Death at Wentwater Court (Daisy Dalrymple Series #1)

Death at Wentwater Court (Daisy Dalrymple Series #1)

by Carola Dunn


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More than twenty years ago, Carola Dunn introduced to the world the charming, vivacious and perspicacious Daisy Dalrymple and the tumultuous decade of the 1920s, in an England barely starting to recover from World War I and now undergoing rapid social changes.

In early 1923, the young Honourable Daisy Dalrymple has made a decision that shocks her social class-instead of living in the Dower House with her mother and being supported by her relatives, she's decided to make her own living as a writer. Landing an assignment for Town & Country to write a series of articles on country manor houses, Daisy travels to Wentwater Court to research her first piece. There she finds a household in turmoil, filled with holiday guests and recriminations. But that's nothing compared to the uproar when one of those guests drowns in a tragic early-morning skating "accident." When it is learned that this was anything but accidental, Scotland Yard is called in and a young Chief Inspector, one Alec Fletcher, is called in to investigate. And therein hangs a tale...

A series with all the charm of the classic golden age mysteries with the kind of full-blooded, three dimensional characters that define the best of modern mystery, the Daisy Dalrymple mysteries have been a favorite for more than two decades. Now, with this reissue, readers can enjoy it from the very beginning.

Product Details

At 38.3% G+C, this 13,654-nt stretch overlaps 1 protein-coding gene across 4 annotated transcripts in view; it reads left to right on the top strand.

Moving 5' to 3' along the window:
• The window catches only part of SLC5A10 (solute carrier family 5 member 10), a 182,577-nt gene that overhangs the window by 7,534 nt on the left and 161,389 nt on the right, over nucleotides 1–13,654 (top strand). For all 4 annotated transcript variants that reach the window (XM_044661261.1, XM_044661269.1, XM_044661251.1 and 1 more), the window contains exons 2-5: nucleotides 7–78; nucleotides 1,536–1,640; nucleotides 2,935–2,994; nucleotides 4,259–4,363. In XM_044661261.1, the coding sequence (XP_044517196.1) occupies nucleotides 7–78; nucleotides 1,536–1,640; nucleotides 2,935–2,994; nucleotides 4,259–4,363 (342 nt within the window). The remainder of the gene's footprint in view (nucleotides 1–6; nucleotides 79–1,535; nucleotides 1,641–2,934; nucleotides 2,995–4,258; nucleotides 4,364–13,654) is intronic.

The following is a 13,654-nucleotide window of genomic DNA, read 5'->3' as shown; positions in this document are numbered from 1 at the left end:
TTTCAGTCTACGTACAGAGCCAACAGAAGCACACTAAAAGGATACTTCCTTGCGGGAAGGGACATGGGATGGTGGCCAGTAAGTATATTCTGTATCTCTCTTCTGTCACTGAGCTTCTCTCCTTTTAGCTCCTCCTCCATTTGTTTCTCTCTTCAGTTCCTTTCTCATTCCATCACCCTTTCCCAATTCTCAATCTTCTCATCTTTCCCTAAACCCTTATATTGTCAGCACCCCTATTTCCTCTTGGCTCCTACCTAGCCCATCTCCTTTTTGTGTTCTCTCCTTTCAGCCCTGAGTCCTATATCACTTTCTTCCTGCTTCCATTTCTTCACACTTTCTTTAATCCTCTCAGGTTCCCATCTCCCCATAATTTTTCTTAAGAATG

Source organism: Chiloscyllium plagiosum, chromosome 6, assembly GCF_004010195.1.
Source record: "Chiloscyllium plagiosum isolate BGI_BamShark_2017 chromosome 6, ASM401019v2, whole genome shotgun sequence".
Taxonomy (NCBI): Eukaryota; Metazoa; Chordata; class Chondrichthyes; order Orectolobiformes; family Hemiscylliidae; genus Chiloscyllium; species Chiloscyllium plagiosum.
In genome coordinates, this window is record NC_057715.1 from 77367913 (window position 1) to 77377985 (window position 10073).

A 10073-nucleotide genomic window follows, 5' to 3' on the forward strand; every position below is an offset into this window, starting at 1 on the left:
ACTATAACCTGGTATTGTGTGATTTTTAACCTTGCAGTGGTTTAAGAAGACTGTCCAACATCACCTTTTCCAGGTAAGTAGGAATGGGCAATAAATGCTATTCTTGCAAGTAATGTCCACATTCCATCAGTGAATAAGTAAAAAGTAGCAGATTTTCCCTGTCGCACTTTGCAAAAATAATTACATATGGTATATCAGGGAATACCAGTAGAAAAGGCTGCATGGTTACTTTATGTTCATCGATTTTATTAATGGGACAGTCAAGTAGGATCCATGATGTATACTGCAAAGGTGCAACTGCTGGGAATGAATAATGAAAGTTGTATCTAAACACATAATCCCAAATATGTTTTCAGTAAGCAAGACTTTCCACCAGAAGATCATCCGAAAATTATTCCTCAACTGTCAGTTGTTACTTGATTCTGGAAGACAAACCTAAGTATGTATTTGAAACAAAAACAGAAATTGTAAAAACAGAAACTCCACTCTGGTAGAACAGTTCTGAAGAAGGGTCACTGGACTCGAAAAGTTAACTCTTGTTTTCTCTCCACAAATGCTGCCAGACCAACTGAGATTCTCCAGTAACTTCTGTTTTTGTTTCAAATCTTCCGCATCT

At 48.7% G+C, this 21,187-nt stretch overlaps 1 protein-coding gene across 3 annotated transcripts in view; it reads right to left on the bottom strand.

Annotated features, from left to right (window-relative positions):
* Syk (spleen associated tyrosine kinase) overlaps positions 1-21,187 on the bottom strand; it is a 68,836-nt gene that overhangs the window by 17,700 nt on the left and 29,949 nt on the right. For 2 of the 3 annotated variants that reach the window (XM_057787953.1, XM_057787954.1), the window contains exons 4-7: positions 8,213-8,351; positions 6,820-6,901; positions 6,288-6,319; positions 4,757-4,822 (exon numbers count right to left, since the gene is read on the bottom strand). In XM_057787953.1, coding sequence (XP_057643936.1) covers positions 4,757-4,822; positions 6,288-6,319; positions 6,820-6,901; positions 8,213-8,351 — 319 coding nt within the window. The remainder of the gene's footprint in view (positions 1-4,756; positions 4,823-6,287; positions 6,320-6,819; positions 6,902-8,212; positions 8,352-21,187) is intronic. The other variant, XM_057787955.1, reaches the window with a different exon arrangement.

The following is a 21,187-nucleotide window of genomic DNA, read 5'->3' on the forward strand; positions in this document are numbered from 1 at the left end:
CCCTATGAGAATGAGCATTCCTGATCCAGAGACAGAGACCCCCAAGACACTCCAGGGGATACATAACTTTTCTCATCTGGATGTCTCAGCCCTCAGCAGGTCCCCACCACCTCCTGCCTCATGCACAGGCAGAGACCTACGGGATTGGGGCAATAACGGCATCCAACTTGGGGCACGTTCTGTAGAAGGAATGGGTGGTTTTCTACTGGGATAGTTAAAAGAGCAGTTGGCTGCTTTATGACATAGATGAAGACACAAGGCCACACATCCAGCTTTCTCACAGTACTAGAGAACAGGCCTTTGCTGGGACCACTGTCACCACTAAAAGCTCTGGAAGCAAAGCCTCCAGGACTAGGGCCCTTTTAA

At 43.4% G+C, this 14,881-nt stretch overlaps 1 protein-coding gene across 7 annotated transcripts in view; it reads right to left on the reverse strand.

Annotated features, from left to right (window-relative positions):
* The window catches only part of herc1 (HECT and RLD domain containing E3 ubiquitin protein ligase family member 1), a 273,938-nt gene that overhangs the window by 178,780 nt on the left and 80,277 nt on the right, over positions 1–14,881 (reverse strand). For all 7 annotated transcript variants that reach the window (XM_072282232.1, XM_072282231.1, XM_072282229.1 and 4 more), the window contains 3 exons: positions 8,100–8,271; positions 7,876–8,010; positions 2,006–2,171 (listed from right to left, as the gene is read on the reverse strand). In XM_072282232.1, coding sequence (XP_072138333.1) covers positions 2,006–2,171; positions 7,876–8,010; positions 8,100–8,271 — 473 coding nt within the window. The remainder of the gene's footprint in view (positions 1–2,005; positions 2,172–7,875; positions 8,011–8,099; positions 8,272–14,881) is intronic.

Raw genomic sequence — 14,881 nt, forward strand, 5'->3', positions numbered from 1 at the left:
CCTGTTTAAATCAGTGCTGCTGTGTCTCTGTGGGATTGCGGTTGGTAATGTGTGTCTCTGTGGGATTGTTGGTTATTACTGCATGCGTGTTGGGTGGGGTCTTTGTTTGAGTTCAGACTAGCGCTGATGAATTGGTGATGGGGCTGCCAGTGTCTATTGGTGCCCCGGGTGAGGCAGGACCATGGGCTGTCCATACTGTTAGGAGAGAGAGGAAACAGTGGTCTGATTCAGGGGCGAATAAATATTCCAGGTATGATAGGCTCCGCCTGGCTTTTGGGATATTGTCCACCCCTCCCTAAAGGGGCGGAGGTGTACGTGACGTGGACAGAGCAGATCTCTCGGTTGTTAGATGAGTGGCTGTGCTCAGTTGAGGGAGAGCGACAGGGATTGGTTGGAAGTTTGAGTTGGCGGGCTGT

ISBN-13: 9781250060792
Publisher: St. Martin's Press
Publication date: 03/17/2015
Series: Daisy Dalrymple Series , #1
Pages: 240
Sales rank: 146,475
Product dimensions: 5.40(w) x 8.10(h) x 2.40(d)

About the Author

CAROLA DUNN is the author of many previous mysteries featuring Daisy Dalrymple, including Heirs of the Body, as well as numerous historical novels. Born and raised in England, she lives in Eugene, Oregon.

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Death at Wentwater Court (Daisy Dalrymple Series #1) 3.8 out of 5 based on 0 ratings. 23 reviews.
Anonymous More than 1 year ago
I love the whole series!
Anonymous More than 1 year ago
thornton37814 on LibraryThing More than 1 year ago
Daisy Dalrymple goes to Wentwater Court to write an article for a magazine on the country estate. Daisy wants to earn her own way, even though she is of a class where most women would not work. It's not long until the body of a man that no one really likes is found in the ice. It appears to be an accident until Daisy notices an irregularity in one of the photographs she took at the scene. Although it should have been assigned to the local constable, the family is able to use its influence to get an inspector from Scotland Yard involved. He notices a tie-in to a case he's already working. He involves Daisy in the investigation. I found that particular element of the book to be the most far-fetched thing. A Scotland Yard DCI is not going to involve a civilian in a matter, even if she is the one who raised the possibility of its being a homicide. While she might be low on his list of suspects, she had the same opportunity as others to have done the deed, even if she had not known the victim prior to her arrival. Still, the case was entertaining, and I like Daisy and the Chief Inspector. I hope Alec is in future installments of this series.
Caro on LibraryThing More than 1 year ago
Entertaining period mystery, the first in a serious. Enough to encourage me to pick up the second volume.
writergirl13 on LibraryThing More than 1 year ago
Fun, sweet, and yet sassy, story. Might appeal to fans of Agatha Christie's Tommy and Tuppence Beresford series and fans of sweet historical romance.